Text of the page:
The recent record of agricultural production suggests that there are continuing difficulties in overcoming the crisis of the sector that began in the early 1980s. This protracted crisis is illustrated by the fact that regional per caput agricultural production has never again reached the levels of 1981 - although the poor performances concerned mainly the non-food agricultural sector. After the relatively favourable 1987-88 biennium, when production recovered from particularly poor performances, regional agriculture entered a renewed period of sluggish growth. From 1989 to 1993, per caput agricultural production declined by 2 to 3 percent overall. Although preliminary information for 1994 points to a substantial increase in agricultural production (4.1 percent, or 2.2 percent in per caput terms), per caput production would remain slightly below the peak level of 1981. Favourable production estimates for 1994 largely reflect a significant expansion in agricultural production in Brazil (6.7 percent) and Argentina (8.5 percent), although in the latter the increase to a large extent represents a recovery from the 5.8 percent drop recorded in 1993. On the other hand, many countries recorded lacklustre or poor performances. Among the largest producers, agricultural production is estimated to have increased by as little as 1.3 percent in Mexico, while in Colombia it may have declined by 3 percent.
The record of regional agricultural trade since the beginning of the 1980s has also been generally disappointing. Much of this period was characterized by extremely depressed prices for the region's main export commodities and deteriorating agricultural terms of trade. Agricultural exports in US-dollar terms barely increased during 1980-93 in spite of an average annual increase in export volumes of 2 percent. As the increase in merchandise import prices largely outpaced that in agricultural export value, the purchasing capacity of the region's agricultural exports fell by about one-quarter during the same 1 3-year period. Trade performances improved more recently, however. Available information for 1994-95 indicates that the strengthening in commodity prices may have enabled significant increases in export revenues in many countries, despite competitive losses from currency overvaluation in several of them.
Economic developments and the implications for agriculture
The recent economic and financial events outlined above are having a major impact on domestic and international conditions for agricultural development. In Mexico, the peso devaluation significantly altered the price relationships between domestic and imported products. Higher prices of imported grain resulted in competitive gains for domestic producers, more direct purchases to local producers by the milling and livestock industries and fewer purchases of imported grain from government stocks. On the other hand, the livestock and feeding industries, which use large quantities of feedgrain imported from the United States, were losers from the devaluation. This was particularly so for livestock producers who used dollar-denominated loans under the GSM-102 credit guarantee programme for which repayments were due at the new exchange rate.
In Venezuela, another country hit by severe financial difficulties and economic recession, the strong devaluation of the bolivar and foreign currency control resulted, inter alia, in lower food imports and the suspension of the GSM102 credit guarantee programme. At the same time, farmers suffered from drastic cuts on subsidized credit and price support measures. The recession has also resulted in shifts in consumption patterns. Meat consumption fell, leading to reduced demand for feed and smaller herds and flocks; while demand shifted from bread-wheat to less expensive maize and rice products.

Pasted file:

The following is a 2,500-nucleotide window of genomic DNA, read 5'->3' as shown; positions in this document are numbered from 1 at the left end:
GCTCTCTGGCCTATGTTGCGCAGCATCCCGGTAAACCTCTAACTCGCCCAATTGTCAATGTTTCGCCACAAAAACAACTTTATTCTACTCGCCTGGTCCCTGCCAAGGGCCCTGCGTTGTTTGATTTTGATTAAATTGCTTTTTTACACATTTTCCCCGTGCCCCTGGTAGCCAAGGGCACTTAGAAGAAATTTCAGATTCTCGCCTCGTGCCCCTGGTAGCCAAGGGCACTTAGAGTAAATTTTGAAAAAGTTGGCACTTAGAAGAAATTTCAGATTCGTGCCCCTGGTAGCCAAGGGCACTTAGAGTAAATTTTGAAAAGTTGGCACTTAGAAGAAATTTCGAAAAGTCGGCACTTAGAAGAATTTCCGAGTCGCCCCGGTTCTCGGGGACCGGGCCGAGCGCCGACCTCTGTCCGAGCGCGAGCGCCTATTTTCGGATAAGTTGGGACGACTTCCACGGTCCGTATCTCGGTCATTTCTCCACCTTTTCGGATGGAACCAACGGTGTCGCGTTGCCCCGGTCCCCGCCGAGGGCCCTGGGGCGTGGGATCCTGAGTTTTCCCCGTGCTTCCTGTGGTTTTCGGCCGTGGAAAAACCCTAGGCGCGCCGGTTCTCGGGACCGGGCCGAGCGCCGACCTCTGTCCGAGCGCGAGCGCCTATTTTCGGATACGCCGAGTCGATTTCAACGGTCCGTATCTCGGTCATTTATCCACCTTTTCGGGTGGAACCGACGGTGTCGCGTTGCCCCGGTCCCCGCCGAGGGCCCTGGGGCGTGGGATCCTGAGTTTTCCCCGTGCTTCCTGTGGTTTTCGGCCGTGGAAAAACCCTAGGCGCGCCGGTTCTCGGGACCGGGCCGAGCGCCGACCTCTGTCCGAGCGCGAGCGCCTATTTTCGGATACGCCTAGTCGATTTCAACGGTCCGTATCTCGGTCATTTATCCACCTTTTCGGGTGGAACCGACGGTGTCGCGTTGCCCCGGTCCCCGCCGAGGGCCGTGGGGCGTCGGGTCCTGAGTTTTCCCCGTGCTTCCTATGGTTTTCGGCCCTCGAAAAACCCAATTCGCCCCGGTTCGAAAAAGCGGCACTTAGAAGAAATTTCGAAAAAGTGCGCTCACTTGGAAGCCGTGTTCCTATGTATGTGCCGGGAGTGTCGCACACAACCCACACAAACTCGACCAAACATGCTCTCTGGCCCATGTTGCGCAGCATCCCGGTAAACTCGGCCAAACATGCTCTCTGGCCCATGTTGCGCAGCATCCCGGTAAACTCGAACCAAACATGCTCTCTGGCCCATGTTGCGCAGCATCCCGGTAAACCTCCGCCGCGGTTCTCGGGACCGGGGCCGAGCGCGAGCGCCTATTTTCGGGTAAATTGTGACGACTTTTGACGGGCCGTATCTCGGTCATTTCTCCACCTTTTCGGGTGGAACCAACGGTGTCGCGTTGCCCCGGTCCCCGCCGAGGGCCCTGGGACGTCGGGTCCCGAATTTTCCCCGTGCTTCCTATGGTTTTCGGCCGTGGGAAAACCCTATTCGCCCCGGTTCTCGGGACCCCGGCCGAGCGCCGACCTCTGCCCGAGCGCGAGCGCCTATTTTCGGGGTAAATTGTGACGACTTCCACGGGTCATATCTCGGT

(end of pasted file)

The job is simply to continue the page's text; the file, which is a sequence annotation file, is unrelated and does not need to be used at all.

In Brazil, the remarkable success of the new stabilization programme in reducing inflation combined with the increase in consumer purchasing capacity (per caput GDP rose by close to 3 percent in 1994 and may rise at a similar rate in 1995) are likely to benefit significantly agriculture on the demand side. Agricultural prices were an important factor in reducing inflation, thanks to an exceptional crop year. On the supply side, however, the Brazilian subsidized credit and price support programmes were constrained by macroeconomic stabilization measures. In the external sector, the establishment of a new band for the real following recent events in international financial markets effectively resulted in a currency devaluation and competitive gains for several key export commodities. For instance, the devaluation was expected to counter the fall in domestic soybean prices; render some competitivenes to the beef industry currently affected by high prices of live cattle; and favour a further expansion of forest product exports, which are expected to reach a new record in 1995. By contrast, the wheat milling industry has expressed concern over the negative effects of higher costs of imported wheat on an already depressed flour market. Economic considerations are also affecting commodity export markets in other ways. The need to hold down prices under the stabilization plan led to consideration being given to diverting some coffee stocks to the internal market.
In Argentina, the continuation of a fixed exchange rate regime, a key element in the achievement of price stabilization, has nevertheless created major difficulties for commodity producers. Problems of competitiveness linked to the exchange rate have compounded those arising from declining real prices for key export commodities such as wheat and meat. It has been estimated that, in the three years following introduction of the convertibility plan, the prices of pampa prime land fell by 5 percent; including poorer land, the overall decline was estimated at close to 30 percent. In addition, the agricultural debt was estimated to have risen to US$5 billion, or about 40 percent of the industry's gross product. On the other hand, producers have benefited from revised credit lines by the Banco de la Nación Argentina, elimination of taxes on assets and import duties on capital goods, special loans to (pre-) finance exports, tax-free rural mortgage rates and a rural modernization programme (cambio rural).